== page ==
Do you look forward to the green grass, red and yellow tulips and all the other beautiful, blooming colors of spring? In honor of nature’s rebirth and the beauty around us, let’s consider how to maintain healthy vision. April has two national observances for eye health: “Sports Eye Safety Awareness Month” and “Women’s Eye Health and Safety Month.”
Eat healthfully. Protecting your eyes starts with the food on your plate, especially brightly colored fruits and vegetables. Consider your eyes if you plant a garden, and when you write your grocery list or visit a farmers market this summer. Green leafy vegetables (such as spinach, kale), corn, peas, collard greens, orange and yellow bell peppers and egg yolks naturally contain the eye-healthy pigments “zeaxanthin” and “lutein.”
Get regular physical activity. Exercise improves blood circulation and increases oxygen levels to the eyes. Enjoy warmer weather by taking a walk in the morning, during a lunch break or in the evening. Gardening is a form of exercise and a way to grow your own food.
Wear sunglasses. Protect your eyes from harmful ultraviolent (UV) rays when outdoors. Be sure your sunglasses have UV-A and UV-B protection to block both forms of ultraviolent rays.
Take breaks from your “screen.” Staring at your computer, TV or phone screen can cause eyestrain, blurry vision, trouble focusing at a distance, dry eyes, headaches, and neck, back and shoulder pain. Consider these tips:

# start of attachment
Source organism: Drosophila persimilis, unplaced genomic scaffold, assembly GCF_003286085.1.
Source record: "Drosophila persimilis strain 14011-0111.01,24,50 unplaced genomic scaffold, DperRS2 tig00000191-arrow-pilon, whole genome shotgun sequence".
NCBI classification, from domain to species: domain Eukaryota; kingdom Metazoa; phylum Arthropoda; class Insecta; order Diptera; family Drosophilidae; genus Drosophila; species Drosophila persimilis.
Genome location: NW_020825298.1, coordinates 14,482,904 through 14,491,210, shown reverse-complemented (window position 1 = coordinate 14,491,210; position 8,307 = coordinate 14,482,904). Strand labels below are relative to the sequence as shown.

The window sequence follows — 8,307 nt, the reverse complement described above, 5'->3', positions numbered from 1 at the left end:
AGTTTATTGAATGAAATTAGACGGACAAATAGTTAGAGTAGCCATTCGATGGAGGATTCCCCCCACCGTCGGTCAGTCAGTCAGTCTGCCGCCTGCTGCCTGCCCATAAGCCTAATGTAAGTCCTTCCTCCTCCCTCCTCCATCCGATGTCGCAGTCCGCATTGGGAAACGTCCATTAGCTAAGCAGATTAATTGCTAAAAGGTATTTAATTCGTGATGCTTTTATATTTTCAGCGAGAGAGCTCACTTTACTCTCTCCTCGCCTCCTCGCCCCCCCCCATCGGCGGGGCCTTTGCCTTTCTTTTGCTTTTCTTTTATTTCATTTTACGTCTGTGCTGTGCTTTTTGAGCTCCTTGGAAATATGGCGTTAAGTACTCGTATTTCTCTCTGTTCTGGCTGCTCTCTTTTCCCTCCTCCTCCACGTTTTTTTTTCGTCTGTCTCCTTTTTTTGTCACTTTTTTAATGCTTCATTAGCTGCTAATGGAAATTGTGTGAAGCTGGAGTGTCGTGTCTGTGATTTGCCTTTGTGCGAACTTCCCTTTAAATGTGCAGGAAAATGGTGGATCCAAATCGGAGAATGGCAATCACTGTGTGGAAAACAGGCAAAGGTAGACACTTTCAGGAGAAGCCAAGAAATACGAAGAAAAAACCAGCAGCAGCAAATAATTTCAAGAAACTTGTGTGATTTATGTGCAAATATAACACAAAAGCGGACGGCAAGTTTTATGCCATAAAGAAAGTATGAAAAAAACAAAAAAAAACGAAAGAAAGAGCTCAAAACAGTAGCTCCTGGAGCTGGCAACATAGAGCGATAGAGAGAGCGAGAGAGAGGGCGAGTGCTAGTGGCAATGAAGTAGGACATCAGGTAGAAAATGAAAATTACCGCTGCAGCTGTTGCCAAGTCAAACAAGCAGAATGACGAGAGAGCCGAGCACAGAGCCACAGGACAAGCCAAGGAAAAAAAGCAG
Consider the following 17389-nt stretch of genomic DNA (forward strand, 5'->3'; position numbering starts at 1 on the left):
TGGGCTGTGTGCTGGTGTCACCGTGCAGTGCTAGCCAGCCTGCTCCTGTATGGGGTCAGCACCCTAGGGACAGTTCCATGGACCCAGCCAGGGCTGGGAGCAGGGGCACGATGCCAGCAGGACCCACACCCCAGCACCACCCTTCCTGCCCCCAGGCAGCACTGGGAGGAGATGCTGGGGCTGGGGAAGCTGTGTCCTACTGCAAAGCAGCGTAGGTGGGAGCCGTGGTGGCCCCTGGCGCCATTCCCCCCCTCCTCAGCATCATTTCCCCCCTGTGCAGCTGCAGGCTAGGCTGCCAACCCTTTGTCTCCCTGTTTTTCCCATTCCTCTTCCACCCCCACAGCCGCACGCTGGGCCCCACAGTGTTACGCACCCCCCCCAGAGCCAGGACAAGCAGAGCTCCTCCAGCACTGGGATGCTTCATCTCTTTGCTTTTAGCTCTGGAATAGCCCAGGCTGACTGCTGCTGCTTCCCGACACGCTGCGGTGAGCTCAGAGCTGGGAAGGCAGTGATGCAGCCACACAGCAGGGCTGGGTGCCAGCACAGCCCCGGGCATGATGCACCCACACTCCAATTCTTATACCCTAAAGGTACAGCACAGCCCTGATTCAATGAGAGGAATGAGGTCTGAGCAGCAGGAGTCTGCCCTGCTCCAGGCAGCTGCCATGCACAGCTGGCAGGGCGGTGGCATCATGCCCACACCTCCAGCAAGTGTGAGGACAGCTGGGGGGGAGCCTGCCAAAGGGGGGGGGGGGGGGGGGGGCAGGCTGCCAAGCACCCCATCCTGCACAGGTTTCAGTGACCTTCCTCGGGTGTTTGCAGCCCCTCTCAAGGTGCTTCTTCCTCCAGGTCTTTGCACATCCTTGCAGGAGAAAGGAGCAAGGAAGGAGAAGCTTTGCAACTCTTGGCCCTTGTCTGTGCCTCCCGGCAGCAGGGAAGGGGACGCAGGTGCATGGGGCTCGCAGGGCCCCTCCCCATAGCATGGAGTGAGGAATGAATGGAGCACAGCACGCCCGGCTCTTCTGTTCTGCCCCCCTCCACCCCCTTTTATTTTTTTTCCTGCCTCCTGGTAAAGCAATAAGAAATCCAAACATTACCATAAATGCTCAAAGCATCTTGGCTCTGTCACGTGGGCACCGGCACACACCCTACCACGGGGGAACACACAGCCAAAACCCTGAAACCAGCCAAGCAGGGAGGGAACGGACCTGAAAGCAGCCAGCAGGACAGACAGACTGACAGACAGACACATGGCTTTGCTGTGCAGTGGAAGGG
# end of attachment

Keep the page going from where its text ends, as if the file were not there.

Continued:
- Every 20 minutes, rest your eyes by looking 20 feet away for 20 seconds.
- At least every two hours, get up and take a 15-minute break to be away from a screen.
Visit your eye doctor regularly.
For more information about nutrition, exercise and your eyes, see www.ndsu.edu/boomers
Try this eye-healthy recipe and plant an eye-healthy garden this spring.
Spinach Salad with Poppy Seed Dressing
8 c. bite-sized pieces fresh spinach
1/2 c. julienne* strips carrot sticks or jicama**
1/2 c. sliced fresh radishes 2 to 3 medium fresh oranges, peeled, seeded and cut up OR 1 medium mango, diced
Optional: Add protein, such as hard-boiled chopped egg, leftover grilled chicken or beef, and/or canned white beans Optional: strawberries as garnish
Prepare as directed and toss. *“Julienne” refers to food cut into long thin strips, like matchsticks. **Jicama (“Mexican yam” or “Mexican turnip”) is a root vegetable found in the produce section of many grocery stores. It looks somewhat like a potato but it does not brown after cutting.
2 Tbsp. honey 2 Tbsp. white vinegar 1 Tbsp. yellow mustard 2 Tbsp. finely diced onions 2 tsp. poppy seeds 1/4 tsp. salt 1/3 c. canola oil
In tightly covered container, shake all dressing ingredients. In a large bowl, toss dressing and remaining ingredients. Garnish with egg and/or strawberries, if desired.
With 4 eggs and 1 cup strawberries: Makes four servings. Each serving has 360 calories, 25 g fat, 10 g protein, 28 g carbohydrate, 5 g fiber and 320 mg sodium.
With 1 cup strawberries as optional ingredient: Makes four servings. Each serving has 290 calories, 20 g fat, 4 g protein, 28 g carbohydrate, 5 g fiber and 250 mg sodium.
For more recipes, visit www.ag.ndsu.edu and click on the recipe database, then search for an ingredient such as spinach.